closing our eyes and wishing that our kids were about to walk in the door and ask for a snack, just like they did when they were seven.  Many of us haven’t gotten more than a couple peace-sign selfies since they left home a month ago. We miss their faces, and right now I’d pay a ridiculous price for a picture of my smiling son on a mug, with cheesy, autumn trees Photoshopped in behind him.  It shouldn’t be too much to ask colleges for a fall photo of our kids. We won’t care about backgrounds -most of their campuses have beautiful architecture and green spaces at the ready. Is it too much to ask for one quick shot, in between classes? I’m willing to bet more of us would purchase a package now.  Let’s try this, college!  - Marybeth Loyd Bock, MPH

    Comment on Facebook

    Marybeth Loyd Bock this is too funny- takes me back - I still have those crazy plastic photo keychains! 😂

    Goodness, I’d love a glimpse of my college freshman “out in the wild”!

    I would LOVE this 💖

    22 hours ago
    CollegiateParent

    My daughter has been busy from morning till night with a flurry of activities to welcome new students to her college campus. There’s been mini golf on the lawn, epic games of giant Jenga, bingo nights, spa nights, dorm meetings, roommate bonding activities, and a class photo with every new student sporting their crisp class t-shirts in a beautiful shade of emerald, for they are the new green class of 2025.

    Except my daughter is actually a member of her school’s red class. The class of 2024.

    She is a sophomore returning to her campus as an Orientation Mentor, providing guidance, support and information to new students as they join the college community. She’s been tasked with supporting new students in a transition she never experienced in this traditional way.

    Her own first-year orientation was virtual due to the raging pandemic last fall. And while she was so grateful to be able to start her college experience on campus a year ago (many students didn't have that option), there were no in-person meet-ups, no class picnics and games on the lawn, and no roommate to share a new space and a new life with. Like most of the entering class of 2024, her college experience was lived through a computer screen and socially distanced small gatherings, grab-and-go meals and masked faces.

    My daughter is thrilled to have this opportunity to participate in (secondhand through the freshmen) the in-person college orientation she never had. Although she admits it’s bittersweet as she now realizes all that she — and all this year's sophomores — missed.

    (continue reading this blog post from No Sick Days For Mom—Cheryl Gottlieb Boxer, Writer:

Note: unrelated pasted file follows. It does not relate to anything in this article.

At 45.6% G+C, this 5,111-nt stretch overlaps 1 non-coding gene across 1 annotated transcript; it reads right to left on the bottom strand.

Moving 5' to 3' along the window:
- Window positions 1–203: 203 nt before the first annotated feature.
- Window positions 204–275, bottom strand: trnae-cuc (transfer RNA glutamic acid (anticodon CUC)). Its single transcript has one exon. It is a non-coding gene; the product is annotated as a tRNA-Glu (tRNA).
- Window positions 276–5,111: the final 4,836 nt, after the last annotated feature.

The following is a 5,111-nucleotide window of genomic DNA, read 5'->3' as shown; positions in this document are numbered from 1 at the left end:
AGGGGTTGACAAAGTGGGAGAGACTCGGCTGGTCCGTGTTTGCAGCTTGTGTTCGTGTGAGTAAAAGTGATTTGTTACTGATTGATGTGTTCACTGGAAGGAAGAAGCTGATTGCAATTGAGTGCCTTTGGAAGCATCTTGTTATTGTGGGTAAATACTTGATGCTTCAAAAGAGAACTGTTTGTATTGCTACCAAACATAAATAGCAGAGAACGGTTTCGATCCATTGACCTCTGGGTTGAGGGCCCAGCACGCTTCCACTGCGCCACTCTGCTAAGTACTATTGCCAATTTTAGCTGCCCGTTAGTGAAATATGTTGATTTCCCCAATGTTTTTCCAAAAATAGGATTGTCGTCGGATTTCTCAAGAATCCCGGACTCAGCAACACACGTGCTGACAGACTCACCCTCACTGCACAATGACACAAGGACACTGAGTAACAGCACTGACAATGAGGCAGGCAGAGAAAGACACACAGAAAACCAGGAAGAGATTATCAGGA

www.collegiateparent.com/student-life/our-sophomores-are-still-new/ )
    ... See MoreSee Less

    My daughter has been busy from morning till night with a flurry of activities to welcome new students to her college campus. There’s been mini golf on the lawn, epic games of giant Jenga, bingo nights, spa nights, dorm meetings, roommate bonding activities, and a class photo with every new student sporting their crisp class t-shirts in a beautiful shade of emerald, for they are the new green class of 2025.  Except my daughter is actually a member of her school’s red class. The class of 2024.  She is a sophomore returning to her campus as an Orientation Mentor, providing guidance, support and information to new students as they join the college community. She’s been tasked with supporting new students in a transition she never experienced in this traditional way.  Her own first-year orientation was virtual due to the raging pandemic last fall. And while she was so grateful to be able to start her college experience on campus a year ago (many students didnt have that option), there were no in-person meet-ups, no class picnics and games on the lawn, and no roommate to share a new space and a new life with. Like most of the entering class of 2024, her college experience was lived through a computer screen and socially distanced small gatherings, grab-and-go meals and masked faces.  My daughter is thrilled to have this opportunity to participate in (secondhand through the freshmen) the in-person college orientation she never had. Although she admits it’s bittersweet as she now realizes all that she — and all this years sophomores — missed.  (continue reading this blog post from No Sick Days For Mom—Cheryl Gottlieb Boxer, Writer:
https://www.collegiateparent.com/student-life/our-sophomores-are-still-new/ )

    Comment on Facebook

    CollegiateParent, thank you so much for this opportunity.

    SUCH good, practical, and wise advice here, Cheryl Gottlieb Boxer, for any of our students, really. 💛

    Elizabeth, thank you so much. I appreciate that. ❤️

    Soooo true, all of this. Our sophomores are rediscovering, relearning, renegotiating the whole campus experience. Last year was tough, but I hope that last year's experience has made them stronger and more resilient to anything life throws at them this year. All strength to them! ❤️

    Load more
  • Don't Miss Out!

    Get engaging stories and helpful information all year long. Join our college parent newsletter!

    Subscribe Today